• [0028]
    Also in accordance with the present invention, there is provided a cervical motion disc inserter comprising:
      • a. a longitudinal shaft having a distal end portion comprising a first medial surface and a first projection,
      • b. an engagement element comprising a distal end portion comprising a second medial surface and a second projection,
    • wherein the first medial surface opposes the second medial surface,
    • wherein the distal portion of the longitudinal shaft and the distal portion of the engagement element form a set of spring-loaded jaws.
  • [0033]
    Also in accordance with the present invention, there is provided an assembly for use in cervical intervetebral disc surgery, comprising:
      • a) a prosthetic cervical motion disc comprising a proximal end having an attachment surface, and
      • b) a cervical motion disc inserter comprising:
        • i) a longitudinal shaft having a distal end portion comprising a first medial surface and a first projection,
        • ii) an engagement element comprising a distal end portion comprising a second medial surface and a second projection,
    • wherein the first medial surface opposes the second medial surface,
    • wherein the distal portion of the longitudinal shaft and the distal portion of the engagement element form a set of spring-loaded jaws, and
    • wherein the first and second projections engage the attachment surface of the cervical motion disc.
  • [0041]
    Also in accordance with the present invention, there is provided an assembly for use in cervical intervetebral disc surgery, comprising:
      • a) a prosthetic cervical motion disc comprising a proximal end having an attachment surface, and
      • b) an adjustable wrench having a set of spring-loaded jaws,
        wherein the jaws engage the attachment surface of the cervical motion disc.
  • DESCRIPTION OF THE FIGURES
  • [0044]
    FIG. 1 discloses a perspective view of a basic embodiment of the inserter of the present invention.
  • [0045]
    FIG. 2 discloses a perspective view of the distal end portion of the inserter of FIG. 1.
  • [0046]
    FIG. 3 discloses a cross-section view of the inserter of FIG. 1.
  • [0047]
    FIG. 4 discloses a perspective view of a second embodiment of the inserter of the present invention clasping a prosthetic cervical motion disc.
  • [0048]
    FIG. 5 discloses the distal end portion of the inserter clasped upon the head and neck regions of a cervical motion disc.
  • [0049]
    FIG. 6 discloses the distal portion of the inserter in the open jaw configuration surrounding the head and neck regions of a cervical motion disc.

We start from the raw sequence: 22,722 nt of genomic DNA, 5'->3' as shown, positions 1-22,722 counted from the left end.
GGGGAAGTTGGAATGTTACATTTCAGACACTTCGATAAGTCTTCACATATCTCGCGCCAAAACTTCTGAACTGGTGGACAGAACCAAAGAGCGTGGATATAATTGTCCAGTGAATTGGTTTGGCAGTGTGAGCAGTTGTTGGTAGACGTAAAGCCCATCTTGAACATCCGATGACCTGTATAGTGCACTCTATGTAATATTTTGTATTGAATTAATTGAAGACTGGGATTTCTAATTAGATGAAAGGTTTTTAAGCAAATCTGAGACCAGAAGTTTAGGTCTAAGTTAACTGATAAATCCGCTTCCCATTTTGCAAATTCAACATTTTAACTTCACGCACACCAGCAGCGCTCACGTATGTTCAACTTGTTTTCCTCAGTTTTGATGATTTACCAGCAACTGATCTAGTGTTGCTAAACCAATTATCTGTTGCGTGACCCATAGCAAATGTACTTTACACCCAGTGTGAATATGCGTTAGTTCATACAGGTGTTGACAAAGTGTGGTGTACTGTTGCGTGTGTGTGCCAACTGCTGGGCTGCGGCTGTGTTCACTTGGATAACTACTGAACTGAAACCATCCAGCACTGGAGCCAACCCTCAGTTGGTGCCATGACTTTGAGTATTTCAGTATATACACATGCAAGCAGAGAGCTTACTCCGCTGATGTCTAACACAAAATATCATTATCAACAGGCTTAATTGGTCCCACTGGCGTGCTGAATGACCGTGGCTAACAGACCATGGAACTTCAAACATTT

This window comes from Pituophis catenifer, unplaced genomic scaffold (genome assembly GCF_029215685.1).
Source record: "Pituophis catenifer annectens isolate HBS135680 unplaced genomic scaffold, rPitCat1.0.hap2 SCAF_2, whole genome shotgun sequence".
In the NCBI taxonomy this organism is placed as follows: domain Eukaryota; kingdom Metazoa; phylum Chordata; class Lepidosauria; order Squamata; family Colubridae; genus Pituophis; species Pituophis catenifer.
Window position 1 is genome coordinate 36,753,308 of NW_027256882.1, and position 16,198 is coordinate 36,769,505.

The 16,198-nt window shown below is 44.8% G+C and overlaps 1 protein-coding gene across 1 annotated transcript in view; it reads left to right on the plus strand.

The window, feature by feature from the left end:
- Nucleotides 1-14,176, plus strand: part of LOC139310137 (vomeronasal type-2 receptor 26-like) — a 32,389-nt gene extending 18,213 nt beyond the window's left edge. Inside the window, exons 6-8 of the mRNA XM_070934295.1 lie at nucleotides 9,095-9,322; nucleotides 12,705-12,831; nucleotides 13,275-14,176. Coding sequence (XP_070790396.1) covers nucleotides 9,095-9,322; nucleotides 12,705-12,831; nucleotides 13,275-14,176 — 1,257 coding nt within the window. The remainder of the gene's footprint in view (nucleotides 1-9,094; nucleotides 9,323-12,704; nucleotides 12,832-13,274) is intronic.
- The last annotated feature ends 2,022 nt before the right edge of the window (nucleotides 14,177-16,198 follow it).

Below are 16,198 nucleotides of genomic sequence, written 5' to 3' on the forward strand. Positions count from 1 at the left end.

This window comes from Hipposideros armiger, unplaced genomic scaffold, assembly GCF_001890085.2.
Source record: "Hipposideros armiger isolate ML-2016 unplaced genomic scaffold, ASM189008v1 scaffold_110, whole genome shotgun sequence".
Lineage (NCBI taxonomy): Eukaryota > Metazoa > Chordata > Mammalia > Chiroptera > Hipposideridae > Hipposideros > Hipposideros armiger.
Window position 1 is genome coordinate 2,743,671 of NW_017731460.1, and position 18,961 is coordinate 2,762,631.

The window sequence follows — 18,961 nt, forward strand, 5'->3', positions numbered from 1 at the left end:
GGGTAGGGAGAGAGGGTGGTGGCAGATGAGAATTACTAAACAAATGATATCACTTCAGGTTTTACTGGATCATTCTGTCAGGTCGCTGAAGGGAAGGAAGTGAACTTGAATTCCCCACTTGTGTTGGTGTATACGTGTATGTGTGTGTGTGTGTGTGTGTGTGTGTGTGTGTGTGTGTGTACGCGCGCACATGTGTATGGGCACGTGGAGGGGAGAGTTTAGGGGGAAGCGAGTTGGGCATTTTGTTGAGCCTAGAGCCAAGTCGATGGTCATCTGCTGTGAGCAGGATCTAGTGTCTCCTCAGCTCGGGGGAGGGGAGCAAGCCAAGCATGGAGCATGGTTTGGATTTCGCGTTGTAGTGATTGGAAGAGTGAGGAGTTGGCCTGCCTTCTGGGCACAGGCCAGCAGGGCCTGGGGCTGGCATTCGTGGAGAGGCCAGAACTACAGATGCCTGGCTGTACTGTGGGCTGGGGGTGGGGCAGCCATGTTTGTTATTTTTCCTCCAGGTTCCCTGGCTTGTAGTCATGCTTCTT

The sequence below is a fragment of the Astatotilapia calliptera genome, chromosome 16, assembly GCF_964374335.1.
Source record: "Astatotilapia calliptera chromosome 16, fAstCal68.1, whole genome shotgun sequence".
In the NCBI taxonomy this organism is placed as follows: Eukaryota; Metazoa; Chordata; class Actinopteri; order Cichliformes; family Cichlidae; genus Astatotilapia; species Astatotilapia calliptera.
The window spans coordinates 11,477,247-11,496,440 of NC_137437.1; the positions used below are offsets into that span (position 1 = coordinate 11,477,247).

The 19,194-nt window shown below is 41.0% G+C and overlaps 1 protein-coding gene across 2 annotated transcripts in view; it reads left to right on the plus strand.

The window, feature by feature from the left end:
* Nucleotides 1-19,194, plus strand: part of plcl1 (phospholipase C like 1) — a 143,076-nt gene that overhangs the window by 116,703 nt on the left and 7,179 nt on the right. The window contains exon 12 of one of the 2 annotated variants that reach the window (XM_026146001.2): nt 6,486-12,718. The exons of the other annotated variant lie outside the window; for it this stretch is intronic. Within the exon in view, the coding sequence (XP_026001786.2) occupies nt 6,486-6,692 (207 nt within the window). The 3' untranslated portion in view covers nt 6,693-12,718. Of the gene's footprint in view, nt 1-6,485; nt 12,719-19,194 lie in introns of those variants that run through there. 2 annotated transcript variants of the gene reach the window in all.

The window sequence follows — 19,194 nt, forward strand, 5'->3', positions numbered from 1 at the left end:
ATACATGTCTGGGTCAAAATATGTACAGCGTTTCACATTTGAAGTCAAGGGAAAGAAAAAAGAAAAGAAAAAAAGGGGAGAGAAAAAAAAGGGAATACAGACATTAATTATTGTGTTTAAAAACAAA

• [0050]
    FIGS. 7 a-7 k disclose instruments, devices and methods of using the present invention.
  • DETAILED DESCRIPTION OF THE INVENTION
  • [0051]
    Now referring to FIGS. 1-4, there is provided a cervical motion disc inserter comprising:
      • a) a longitudinal shaft 1 having a proximal end portion 2, and a distal end portion 3 comprising
        • i. a first medial surface 5 having a first recess 97 therein,
        • ii. a first transverse surface 9 extending transversely from the medial surface, and
        • iii. a distal end 11 forming a first projection 13, and
      • b) an engagement element 21 comprising:
        • i. a second medial surface 23 opposing the first medial surface of the distal end portion of the longitudinal shaft,
        • ii. an alignment pin 25 extending transversely from the second medial surface and slidably received within the first recess,
        • iii. a distal end 27 forming a second projection 29.
  • [0060]
    In some embodiments (as shown), the distal end portion of the shaft is integral with the proximal end portion of the shaft.
  • [0061]
    The first and second projections are disposed at the distal end of the inserter and are adapted to engage mating attachment surfaces of a cervical motion disc. Thus, they act together as a set of jaws 30 (as shown in FIG. 3) that can open and shut by virtue of the transverse translation afforded by the inserter, and thereby clamp and release the proximal end portion of the cervical motion disc.
  • [0062]
    An example of this mating engagement is shown in FIGS. 4 and 5. As shown in FIGS. 4 and 5, it is preferred that substantially the entire distal end surface of the both the longitudinal shaft and engagement element are adapted to mate with the proximal end surface of the cervical motion disc.
  • [0063]
    Now referring back to FIGS. 1-3, the distal end portion of the longitudinal shaft further comprises a first transverse surface 9 extending transversely from the first medial surface and located at the proximal end of the first medial surface, and the engagement element comprises a second transverse surface 33 extending transversely from the second medial surface and located at the proximal end of the second medial surface. The second transverse surface of the engagement element slidably translates on the first transverse surface of the distal end portion of the longitudinal shaft to provide transverse translation of the engagement element.